Barbara Smith

  • Diana Bryer

    Here we have the inexplicable situation of a young girl living in Los Angeles and producing, from a very early age, a large body of small but beautiful primitive paintings. Engrossed in fairy-tale like fantasies, flowers, lovers, birds and dragons; but possessed of insights of which she is not consciously aware, she makes controlled and compelling paintings which go far beyond the decorative. Her portraits are direct and open, honest to the point of hurt ing by truth.

    ––Barbara Smith

  • Bernard Zalusky

    This show is a sort of sketch book in relief of the artist’s recent trip to Greece. Zalusky has built up in plaster a loose liquid style bas-relief on fragments of stone, slate or marble. He represents parts of the great friezes of antiquity: the processions of horsemen, bull baiting, Athena, etc. If he intends to incorporate the feeling of unearthed remnants and a veneration for age, this is missed, for the majority of pieces have a feeling of brand newness of stone and applied artificiality of figure that is reminiscent of decorative tile work made for tract homes. However, in the best pieces,

  • Jesus Leuus

    Jesus Leuus deals with the human situation, abstracting the figure to large simple forms. Groups of two or three people stand out in glowing, glazed and scumbled colors against rich dark backgrounds. The heads of the figures are reduced to a small circle containing only wide open expressionless eyes. The figures seem to speak without sound, and protect one another without tangible defenses. They neither wish nor act, but seem passive, apathetic, bewildered and somehow miserable. In a few, one seems to find one figure representing death. It is more massive than the rest and holds a power the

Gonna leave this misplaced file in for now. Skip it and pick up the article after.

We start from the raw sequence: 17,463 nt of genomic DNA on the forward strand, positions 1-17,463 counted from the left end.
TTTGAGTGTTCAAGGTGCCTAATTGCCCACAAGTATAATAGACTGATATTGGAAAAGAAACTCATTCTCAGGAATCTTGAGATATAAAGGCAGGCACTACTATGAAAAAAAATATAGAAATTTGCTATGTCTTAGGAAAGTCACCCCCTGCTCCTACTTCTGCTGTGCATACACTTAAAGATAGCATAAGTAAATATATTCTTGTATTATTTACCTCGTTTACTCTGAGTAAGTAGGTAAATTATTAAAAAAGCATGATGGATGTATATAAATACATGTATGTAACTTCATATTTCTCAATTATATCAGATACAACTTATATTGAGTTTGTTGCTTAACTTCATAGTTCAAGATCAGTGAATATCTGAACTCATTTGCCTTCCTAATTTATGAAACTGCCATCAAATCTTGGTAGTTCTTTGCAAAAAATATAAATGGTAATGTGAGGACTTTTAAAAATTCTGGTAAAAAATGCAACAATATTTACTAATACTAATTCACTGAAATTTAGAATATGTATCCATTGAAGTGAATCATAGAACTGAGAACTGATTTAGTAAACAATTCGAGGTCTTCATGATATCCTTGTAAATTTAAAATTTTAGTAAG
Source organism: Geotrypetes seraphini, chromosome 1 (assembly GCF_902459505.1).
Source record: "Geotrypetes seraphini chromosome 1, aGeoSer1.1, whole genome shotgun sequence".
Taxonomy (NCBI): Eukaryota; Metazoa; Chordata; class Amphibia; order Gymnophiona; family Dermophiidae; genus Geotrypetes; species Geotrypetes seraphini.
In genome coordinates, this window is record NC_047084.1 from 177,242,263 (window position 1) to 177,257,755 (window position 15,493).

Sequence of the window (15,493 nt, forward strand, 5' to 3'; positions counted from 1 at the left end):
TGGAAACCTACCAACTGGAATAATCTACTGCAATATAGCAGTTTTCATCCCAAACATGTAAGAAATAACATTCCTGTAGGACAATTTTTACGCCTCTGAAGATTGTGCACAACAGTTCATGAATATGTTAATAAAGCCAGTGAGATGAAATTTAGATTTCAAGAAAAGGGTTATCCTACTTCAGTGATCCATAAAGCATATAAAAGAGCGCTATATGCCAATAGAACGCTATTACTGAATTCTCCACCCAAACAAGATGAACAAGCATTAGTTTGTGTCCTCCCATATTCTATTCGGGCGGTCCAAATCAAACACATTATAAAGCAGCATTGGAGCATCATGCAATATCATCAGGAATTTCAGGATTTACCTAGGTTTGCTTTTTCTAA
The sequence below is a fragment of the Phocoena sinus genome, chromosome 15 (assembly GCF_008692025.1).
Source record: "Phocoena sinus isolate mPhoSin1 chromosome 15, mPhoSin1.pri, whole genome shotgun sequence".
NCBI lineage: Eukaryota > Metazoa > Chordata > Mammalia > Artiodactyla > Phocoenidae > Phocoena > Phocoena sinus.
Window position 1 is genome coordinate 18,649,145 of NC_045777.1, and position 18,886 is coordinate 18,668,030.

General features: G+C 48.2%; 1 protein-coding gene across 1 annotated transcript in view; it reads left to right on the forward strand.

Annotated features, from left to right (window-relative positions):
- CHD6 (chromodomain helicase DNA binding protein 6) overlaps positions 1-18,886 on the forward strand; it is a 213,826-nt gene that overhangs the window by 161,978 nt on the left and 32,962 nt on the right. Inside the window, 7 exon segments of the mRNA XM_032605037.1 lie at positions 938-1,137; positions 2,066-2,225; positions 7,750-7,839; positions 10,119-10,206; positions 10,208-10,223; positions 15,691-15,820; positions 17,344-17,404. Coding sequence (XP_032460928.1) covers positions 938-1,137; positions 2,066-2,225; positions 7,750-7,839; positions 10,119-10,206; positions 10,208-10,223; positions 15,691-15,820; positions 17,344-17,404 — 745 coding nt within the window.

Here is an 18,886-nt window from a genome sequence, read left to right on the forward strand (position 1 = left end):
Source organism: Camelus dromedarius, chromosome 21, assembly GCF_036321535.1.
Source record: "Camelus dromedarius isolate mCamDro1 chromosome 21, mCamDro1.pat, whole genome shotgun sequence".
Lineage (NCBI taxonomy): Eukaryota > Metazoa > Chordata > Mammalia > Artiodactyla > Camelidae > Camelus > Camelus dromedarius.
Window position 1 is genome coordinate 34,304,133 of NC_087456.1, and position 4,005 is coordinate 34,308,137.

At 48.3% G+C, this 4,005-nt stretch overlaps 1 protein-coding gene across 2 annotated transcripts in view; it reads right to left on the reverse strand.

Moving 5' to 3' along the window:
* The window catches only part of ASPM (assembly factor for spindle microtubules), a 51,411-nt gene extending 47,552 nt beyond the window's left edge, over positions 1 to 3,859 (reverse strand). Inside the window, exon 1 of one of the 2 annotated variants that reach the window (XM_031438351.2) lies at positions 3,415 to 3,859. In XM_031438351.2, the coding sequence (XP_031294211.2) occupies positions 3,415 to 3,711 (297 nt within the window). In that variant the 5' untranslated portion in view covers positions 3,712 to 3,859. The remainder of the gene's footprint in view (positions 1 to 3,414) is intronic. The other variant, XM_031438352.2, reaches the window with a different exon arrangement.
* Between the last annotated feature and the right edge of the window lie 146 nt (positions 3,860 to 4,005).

• William Dole

    Re­fining the medium of collage to the ulti­mate of control, completion, sensitivity, and sparseness, William Dole assumes the direction begun by Kurt Schwitters. Whereas Schwitters felt a mission and compulsion for the medium, a zeal to establish the validity of new materials as an art medium, Dole attempts to discipline these materials. He distills his elements until not one item could be moved or removed. While Dole has spent years in this one direction, time has not caused over-refinement, bore­dom, nor decoration.